So Who Shot Mamba? – our self-dubbed “broadband motion picture” – starts running tomorrow.
The most oft-asked question about it – is it a movie or a web series? The answer is simple – it’s both. It’s a stand-alone feature film crafted specifically to work as a web serial.
As such, instead of a self-congratulatory post about WSM? finally coming out, I’d like to explain my rationale behind why it’s been done like this, as opposed to just making an indie film, or just making a web series.
For the sake of this discussion, let’s eliminate two kinds of indie films:
1) $30M indie films backed by Peter Jackson, i.e. District 9. That’s not to take a away from what District 9 has done, it’s just that it was never not getting theatrical distribution of some kind.
2) The outliers like Paranormal Activity – if you’re planning your marketing and ambitions on a “but Paranormal Activity did it…” I admire your ambition, but I’d also like to stay in a more general area of discussion. (I really mean “realistic”, but I don’t want to be a dream-killer.)
This boils down to is a discussion about technology and the future, with a touch of marketing. To do that, we start with today.
You’ve got your forms of content:
1) Feature Films
2) TV Series
3) Web Series
Then your distribution:
2) Network & Cable Television
3) Web Streaming (Including mobile.)
4) Web Downloads
5) Web Rentals
7) DVD rentals
Here’s where I think we could be in +/- five years. Maybe not fully established, but enough that society is accepting the paradigm:
1) Feature Films
2) Series – Long Form
3) Series – Short Form
There it is – some will be studio backed, some brand backed, and some independent. I don’t think there will be a difference between a “web series” and a “TV show”.
They’re all gonna be coming through the same channels, whether it be YouTube, Hulu, iTunes, or NBC-Comcast.net or whatever. This isn’t crazy – WSM? will be on your Tivo system – this stuff is already happening.
There are movies with well-known talent hitting onDemand before small theatrical runs. Look at Friday Night Lights and DirectTV. Let’s take a break and advertise the movie.
2) Digital Streaming
3) Digital Download
4) Digital Rental
Don’t be surprised to see cable/satellite overhauled completely – think about your cable bill, and how many of the shows/channels you don’t watch. What if instead, you paid a buck for every show you actually wanted to see?
Do the math – see what your bill comes out to. Just something to think about.
(And yes, I think DVD will be gone that fast, or at least fully recognized as on the way out – the new lines of HDTVs are all web-capable, have Netflix installed, etc. It took VHS about 8 years to full extinction upon the advent of DVD – with the accelerated rate of tech advancement, DVD could die that much faster. This, especially when you factor in affordability – technology usually gets cheaper as it gets better.)
Okay, so let’s come back WSM?. Looking at the second set of distribution options, factoring in the tough state of indie film sales and distribution, what’s one to do with their independent film?
Breaking that down, there’s basically three things you want out of your indie film:
1) Profit for your investors and yourself.
2) Exposure and the new opportunities that it may bring.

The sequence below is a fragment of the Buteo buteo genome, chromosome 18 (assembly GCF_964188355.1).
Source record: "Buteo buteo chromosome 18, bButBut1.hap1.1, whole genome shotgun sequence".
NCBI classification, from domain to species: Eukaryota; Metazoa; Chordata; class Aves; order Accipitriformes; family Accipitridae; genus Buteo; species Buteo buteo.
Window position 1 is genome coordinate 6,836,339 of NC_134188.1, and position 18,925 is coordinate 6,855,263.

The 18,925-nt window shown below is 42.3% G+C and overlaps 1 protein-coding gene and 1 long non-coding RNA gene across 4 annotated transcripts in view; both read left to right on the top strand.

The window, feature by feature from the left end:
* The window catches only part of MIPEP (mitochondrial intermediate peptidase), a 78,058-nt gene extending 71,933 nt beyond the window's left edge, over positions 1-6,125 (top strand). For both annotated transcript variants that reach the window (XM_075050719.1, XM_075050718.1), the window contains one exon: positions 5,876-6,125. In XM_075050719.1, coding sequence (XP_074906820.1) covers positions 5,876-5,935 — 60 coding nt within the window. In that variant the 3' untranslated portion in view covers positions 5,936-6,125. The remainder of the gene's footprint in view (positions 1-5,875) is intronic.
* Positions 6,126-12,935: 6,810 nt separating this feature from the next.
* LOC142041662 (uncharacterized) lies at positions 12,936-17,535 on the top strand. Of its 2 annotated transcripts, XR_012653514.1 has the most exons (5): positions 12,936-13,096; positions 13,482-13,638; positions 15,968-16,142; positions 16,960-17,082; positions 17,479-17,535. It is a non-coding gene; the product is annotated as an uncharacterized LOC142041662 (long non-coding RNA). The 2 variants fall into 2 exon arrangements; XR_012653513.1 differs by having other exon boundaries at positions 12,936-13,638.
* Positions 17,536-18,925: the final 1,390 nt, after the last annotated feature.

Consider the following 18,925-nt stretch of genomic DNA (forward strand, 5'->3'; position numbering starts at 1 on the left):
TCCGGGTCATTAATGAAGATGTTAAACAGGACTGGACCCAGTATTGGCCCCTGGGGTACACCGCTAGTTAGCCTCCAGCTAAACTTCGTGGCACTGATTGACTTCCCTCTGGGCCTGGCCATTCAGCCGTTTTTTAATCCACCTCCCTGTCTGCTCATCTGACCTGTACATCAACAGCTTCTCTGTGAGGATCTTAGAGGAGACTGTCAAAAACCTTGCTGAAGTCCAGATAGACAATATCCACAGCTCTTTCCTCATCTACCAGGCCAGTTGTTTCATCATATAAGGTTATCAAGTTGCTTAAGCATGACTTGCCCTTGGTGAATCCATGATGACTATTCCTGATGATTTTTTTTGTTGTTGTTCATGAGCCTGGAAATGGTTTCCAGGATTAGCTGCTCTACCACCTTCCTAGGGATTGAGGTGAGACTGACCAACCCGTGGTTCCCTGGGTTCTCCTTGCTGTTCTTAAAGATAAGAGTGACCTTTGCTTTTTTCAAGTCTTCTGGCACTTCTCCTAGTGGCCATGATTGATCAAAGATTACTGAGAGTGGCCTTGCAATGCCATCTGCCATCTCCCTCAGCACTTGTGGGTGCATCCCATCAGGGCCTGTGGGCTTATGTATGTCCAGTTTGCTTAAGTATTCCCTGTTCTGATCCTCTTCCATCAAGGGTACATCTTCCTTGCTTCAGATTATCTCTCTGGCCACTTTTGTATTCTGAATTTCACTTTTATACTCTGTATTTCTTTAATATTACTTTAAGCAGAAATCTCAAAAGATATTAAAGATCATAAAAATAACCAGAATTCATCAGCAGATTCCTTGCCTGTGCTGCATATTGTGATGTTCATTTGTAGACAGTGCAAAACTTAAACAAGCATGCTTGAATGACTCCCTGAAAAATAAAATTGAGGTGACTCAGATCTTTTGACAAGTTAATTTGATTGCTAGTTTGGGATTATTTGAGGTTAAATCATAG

3) Artistic fulfillment.
Number three you’re gonna get just from making it, unless you’re the internally-tortured type like myself. Good work.
The first one is an extreme long-shot if you’re aiming for a theatrical release. It just is – read up on the market. It’s beyond a long-shot, especially if you’re a hardcore indie, i.e. no big names or anything.
Number two however…readily available now, and even moreso in my hypothetical future.
The point for me is that looking at the project I wanted to do, even in this pre-future, it made way more sense to tailor it to the web. It’s a cult-type of film that will find its cult way easier this way.
Rather than wait/hope/pray for some kind of gift from the theatrical or cable gods, we’ve got 2,000+ people devoted to watching it when it debuts tomorrow. Not a massive number, but for a web-streaming production with no big names that hasn’t even come out, that’s not too bad.
It beats sitting around waiting to get rejection letters from festivals. Will we make money on downloads/DVD/merchandise or get the exposure to do bigger and better things? Remains to be seen.
In the future, I believe that a vast majority of indie films will go this route, and they won’t need to serialize to do so. (That said, serialization is an interesting narrative choice to make – WSM? was written with – and I believe the quirkiness of the material lends itself to – its mini-cliffhangers.)
Obviously the technology development and adoption needs to be completed first. This is already possible to some extent if you can get your indie on Netflix.
After that, there’s a certain mind-set shift that has to occur among filmmakers – like it’s okay not to be in a theater. It’s no secret it’s quickly becoming the realm of the blockbusters and nothing else. I’m certainly okay with that – if there’s an audience, they pay, and they’re happy, I won’t complain.*
*All that under the disclaimer that those $200M exploding-stuff movies are the exact ones I want to make.
What do you think? Unload your thoughts at me.
WEB SERIES NOTE: I see a lot of talk from established people in the space like Yuri Baranovsky talking about “saving the web series” or “raising the bar” for web series.
What I’m saying is that “save the web series” isn’t a concept that’s gonna happen – the web series as it is today will be a historical footnote of a transitional period, much like the film serial.
If you really want to read about the entire history of this production, there’s a free eBook I wrote right here – foreword by the esteemed director, Dustin Pearlman. Lots of screenshots and stories in there, as well.